Heart of the Sea

Victorian Homes - - Contents - By Lidy Baars

Dis­cover how to begin your own col­lec­tion of Vic­to­rian shell art sou­venirs.

Even Queen Vic­to­ria was fond of shell art. She of­ten had gifts or shell work por­traits com­mis­sioned for her court fa­vorites.

If the ro­mance of the sea lures you, 19th- cen­tury shell art an­tiques will stir up warm mem­o­ries of sand, the sooth­ing sounds of crash­ing waves and sun-filled hol­i­days.

Rem­i­nis­cent of ma­jes­tic sail­ing ships and long sea voy­ages to the New World, hand­crafted shell­work brings back the ro­man­tic no­tions of sailors’ day­dreams of loved ones across the ocean.


In the 17th cen­tury, the Dutch East In­dia Com­pany brought ex­otic shells back to Europe and stim­u­lated an in­fat­u­a­tion for col­lect­ing shells. The wealthy and those of royal blood col­lected the prized shells with great pas­sion. Dutch mer­chants opened a mar­ket specif­i­cally to sell these ex­otic rar­i­ties. The up­per classes of Europe col­lected the shells in their “cab­i­nets of cu­rios­ity,” rooms they out­fit­ted with dis­play shelves and cases, their pri­vate mu­seum to show­case a costly col­lec­tion.


Ar­chi­tects de­signed grand “grot­tos” cov­ered in shells in many of the no­ble es­tates on the con­ti­nent. Meant as an en­hance­ment to fa­vored Ital­ian Re­nais­sance gar­dens, the shell-cov­ered grot­tos copied those of an­cient Rome. The French Queen Mar­garet, first wife of Henry IV of France, com­mis­sioned a shell grotto at Issy-les-moulin­eaux. The “Grotto of Tethys” at Louis XIV’S Ver­sailles was built in 1665 as an un­der-the-sea retreat for the king with pre­cious stones, shells and mir­rors. A cen­tury later, Louis XVI had a shell cot­tage built at Ram­bouil­let for Marie An­toinette.

Dur­ing the early 18th cen­tury, the col­lect­ing craze for shells in Hol­land ri­valed the Dutch mad­ness for col­lect­ing tulip bulbs. Records show that at one auc­tion in Am­s­ter­dam, a shell sold for more than paint­ings by Ver­meer. The shells were so ex­pen­sive they were re­garded as in­vest­ments. It wasn’t un­til the 1800s that shell­work truly came into vogue for the up­per and mid­dle classes.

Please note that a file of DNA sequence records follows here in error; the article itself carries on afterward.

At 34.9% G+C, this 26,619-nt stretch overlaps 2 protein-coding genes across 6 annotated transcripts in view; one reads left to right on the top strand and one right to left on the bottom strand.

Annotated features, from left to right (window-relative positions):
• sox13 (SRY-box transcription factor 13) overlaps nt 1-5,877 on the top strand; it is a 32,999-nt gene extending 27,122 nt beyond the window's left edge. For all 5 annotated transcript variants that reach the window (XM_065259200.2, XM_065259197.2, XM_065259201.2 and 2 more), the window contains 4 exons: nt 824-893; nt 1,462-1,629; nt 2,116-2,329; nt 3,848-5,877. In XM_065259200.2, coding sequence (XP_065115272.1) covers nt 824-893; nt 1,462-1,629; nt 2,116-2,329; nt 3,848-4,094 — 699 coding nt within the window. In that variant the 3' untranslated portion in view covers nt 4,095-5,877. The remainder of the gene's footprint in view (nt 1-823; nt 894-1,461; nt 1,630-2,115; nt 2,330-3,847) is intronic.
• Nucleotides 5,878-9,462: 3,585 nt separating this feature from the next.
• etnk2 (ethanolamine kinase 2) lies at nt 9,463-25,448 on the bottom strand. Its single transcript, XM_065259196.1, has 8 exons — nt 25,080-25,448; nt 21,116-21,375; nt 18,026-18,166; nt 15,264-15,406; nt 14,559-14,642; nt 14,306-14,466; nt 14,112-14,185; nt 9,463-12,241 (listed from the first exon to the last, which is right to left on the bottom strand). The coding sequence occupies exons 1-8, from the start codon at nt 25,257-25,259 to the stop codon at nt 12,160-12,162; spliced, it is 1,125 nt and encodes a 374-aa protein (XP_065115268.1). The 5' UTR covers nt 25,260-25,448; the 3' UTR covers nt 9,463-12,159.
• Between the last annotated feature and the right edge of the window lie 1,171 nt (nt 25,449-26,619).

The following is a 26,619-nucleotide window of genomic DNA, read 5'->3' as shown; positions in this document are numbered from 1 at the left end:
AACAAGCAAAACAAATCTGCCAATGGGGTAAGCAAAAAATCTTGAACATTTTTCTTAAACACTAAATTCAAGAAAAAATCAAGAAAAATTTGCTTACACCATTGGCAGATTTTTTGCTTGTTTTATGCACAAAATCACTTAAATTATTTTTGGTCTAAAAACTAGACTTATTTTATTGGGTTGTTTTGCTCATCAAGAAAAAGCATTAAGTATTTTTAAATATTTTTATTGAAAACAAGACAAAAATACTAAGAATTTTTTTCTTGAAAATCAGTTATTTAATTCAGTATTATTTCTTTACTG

As ships brought back en­tire car­goes of shells for the whims of the aristocracy, it’s not sur­pris­ing that cov­er­ing smaller ob­jects with shells soon be­came fash­ion­able for up­per class ladies of leisure. Vic­to­rian ladies could pur­chase shell­work sup­plies in Mrs. Rober­son’s shop on London’s Grosvenor Square. The shop sold lit­tle pack­ets of pre-sorted shells, ac­com­pa­nied by printed pat­terns for form­ing shell flow­ers, boxes and frames. To at­tach shells to a dec­o­ra­tive ob­ject, the shells were dipped in hot wax or glue and ar­ranged in fan­ci­ful de­signs. Shell art—or shell­work, as it’s also called—was a pas­time many Vic­to­rian so­ci­ety ladies en­joyed. Even Queen Vic­to­ria was fond of shell art. She of­ten had gifts or shell­work por­traits com­mis­sioned for her court fa­vorites.


Col­lect­ing Vic­to­rian shell­work is gain­ing pop­u­lar­ity to­day. As with all an­tiques, ed­u­cate your­self by look­ing at ex­am­ples of true an­tique shell­work boxes in mu­se­ums and shops if pos­si­ble.

1. Shells. A tell­tale way to de­tect a true an­tique is to look at the shells them­selves. Are they worn, and do they have patina? Is the box cov­ered in shells that are not as com­mon as those you can find to­day? Pel­i­can’s feet shells, for in­stance, were fa­vorites in the 1800s, but these days they are ex­tremely rare.

2. Ma­te­rial. Among the most pop­u­lar shell sou­venirs from the 1800s were Sailor’s Valen­tines, two oc­tag­o­nal wooden frames joined by a hinge, filled with com­pli­men­tary or

match­ing shell art works un­der glass. Other fa­vorites—shell roundels, some­times called bull’s eyes, or port­holes—have col­ored prints of clip­per ships and fishing boats un­der domed glass cov­er­ings.

3. Whimsy. Vic­to­ri­ans had a great sense of whimsy, and true an­tique shell boxes of­ten have minia­ture fur­ni­ture shapes. A box may have a mir­ror in­side the lid if it was in­tended as a jew­elry cas­ket, or a di­vided in­te­rior if meant as a sewing box. Es­pe­cially sweet are the boxes that fea­ture a sea­side chro­molitho­graph scrap on the top or a silk-cov­ered heart pin­cush­ion.

4. Con­di­tion. The shell-en­crusted frames, boxes and minia­ture pieces of fur­ni­ture were cre­ated with del­i­cate shells. It is ac­cept­able, al­most de­sir­able, to see dam­age on a few shells. The shell art boxes with pa­per or board will have bent cor­ners. These trea­sures are, af­ter all, more than 100 years old.

5. Price. Never was the adage “you get what you pay for” more true than with Vic­to­rian shell­work. The true, an­tique pieces are valu­able, so ex­pect to pay at least $150 for a very small piece and $3,000 and up for a rare find. The av­er­age price point for ex­cep­tional boxes is $300–$500.

A col­lec­tion of an­tique shell­work is an al­lur­ing way to bring a touch of sum­mer to your home, and a fas­ci­nat­ing re­minder of the sea­far­ing sailors who set off on ad­ven­tures around the world.

The owner of French­gar­den­house.com, a pop­u­lar online an­tique and home dé­cor store, Lidy Baars has more than 18 years of ex­pe­ri­ence as an an­tiques dealer and de­signer. Her home and gar­den have been fea­tured in na­tional mag­a­zines such as Vic­to­rian Homes...

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